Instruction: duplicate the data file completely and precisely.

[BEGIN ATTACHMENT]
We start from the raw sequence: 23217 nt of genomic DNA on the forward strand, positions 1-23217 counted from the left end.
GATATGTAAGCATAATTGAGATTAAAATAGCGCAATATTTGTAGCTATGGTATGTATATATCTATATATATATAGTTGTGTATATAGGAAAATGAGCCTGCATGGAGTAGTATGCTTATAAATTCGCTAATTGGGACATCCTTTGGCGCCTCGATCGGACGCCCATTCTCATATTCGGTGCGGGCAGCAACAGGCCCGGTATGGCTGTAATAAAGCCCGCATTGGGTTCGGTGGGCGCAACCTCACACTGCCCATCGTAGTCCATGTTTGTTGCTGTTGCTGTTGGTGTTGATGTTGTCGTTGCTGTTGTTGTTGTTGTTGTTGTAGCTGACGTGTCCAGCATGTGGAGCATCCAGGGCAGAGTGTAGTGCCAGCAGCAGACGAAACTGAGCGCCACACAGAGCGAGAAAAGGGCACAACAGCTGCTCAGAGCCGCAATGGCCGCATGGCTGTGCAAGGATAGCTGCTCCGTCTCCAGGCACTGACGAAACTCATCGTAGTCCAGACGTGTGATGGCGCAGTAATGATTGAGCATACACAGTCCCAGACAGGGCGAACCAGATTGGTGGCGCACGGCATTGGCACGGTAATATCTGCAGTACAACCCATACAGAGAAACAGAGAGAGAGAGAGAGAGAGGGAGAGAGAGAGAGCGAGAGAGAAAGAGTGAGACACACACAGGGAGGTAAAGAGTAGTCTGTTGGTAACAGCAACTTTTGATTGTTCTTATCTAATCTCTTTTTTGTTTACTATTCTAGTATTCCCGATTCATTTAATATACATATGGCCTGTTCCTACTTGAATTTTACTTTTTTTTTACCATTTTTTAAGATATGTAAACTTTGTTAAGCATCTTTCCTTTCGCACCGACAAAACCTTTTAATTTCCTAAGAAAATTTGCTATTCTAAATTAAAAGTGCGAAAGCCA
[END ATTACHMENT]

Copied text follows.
We start from the raw sequence: 23217 nt of genomic DNA on the forward strand, positions 1-23217 counted from the left end.
GATATGTAAGCATAATTGAGATTAAAATAGCGCAATATTTGTAGCTATGGTATGTATATATCTATATATATATAGTTGTGTATATAGGAAAATGAGCCTGCATGGAGTAGTATGCTTATAAATTCGCTAATTGGGACATCCTTTGGCGCCTCGATCGGACGCCCATTCTCATATTCGGTGCGGGCAGCAACAGGCCCGGTATGGCTGTAATAAAGCCCGCATTGGGTTCGGTGGGCGCAACCTCACACTGCCCATCGTAGTCCATGTTTGTTGCTGTTGCTGTTGGTGTTGATGTTGTCGTTGCTGTTGTTGTTGTTGTTGTTGTAGCTGACGTGTCCAGCATGTGGAGCATCCAGGGCAGAGTGTAGTGCCAGCAGCAGACGAAACTGAGCGCCACACAGAGCGAGAAAAGGGCACAACAGCTGCTCAGAGCCGCAATGGCCGCATGGCTGTGCAAGGATAGCTGCTCCGTCTCCAGGCACTGACGAAACTCATCGTAGTCCAGACGTGTGATGGCGCAGTAATGATTGAGCATACACAGTCCCAGACAGGGCGAACCAGATTGGTGGCGCACGGCATTGGCACGGTAATATCTGCAGTACAACCCATACAGAGAAACAGAGAGAGAGAGAGAGAGAGGGAGAGAGAGAGAGCGAGAGAGAAAGAGTGAGACACACACAGGGAGGTAAAGAGTAGTCTGTTGGTAACAGCAACTTTTGATTGTTCTTATCTAATCTCTTTTTTGTTTACTATTCTAGTATTCCCGATTCATTTAATATACATATGGCCTGTTCCTACTTGAATTTTACTTTTTTTTTACCATTTTTTAAGATATGTAAACTTTGTTAAGCATCTTTCCTTTCGCACCGACAAAACCTTTTAATTTCCTAAGAAAATTTGCTATTCTAAATTAAAAGTGCGAAAGCCA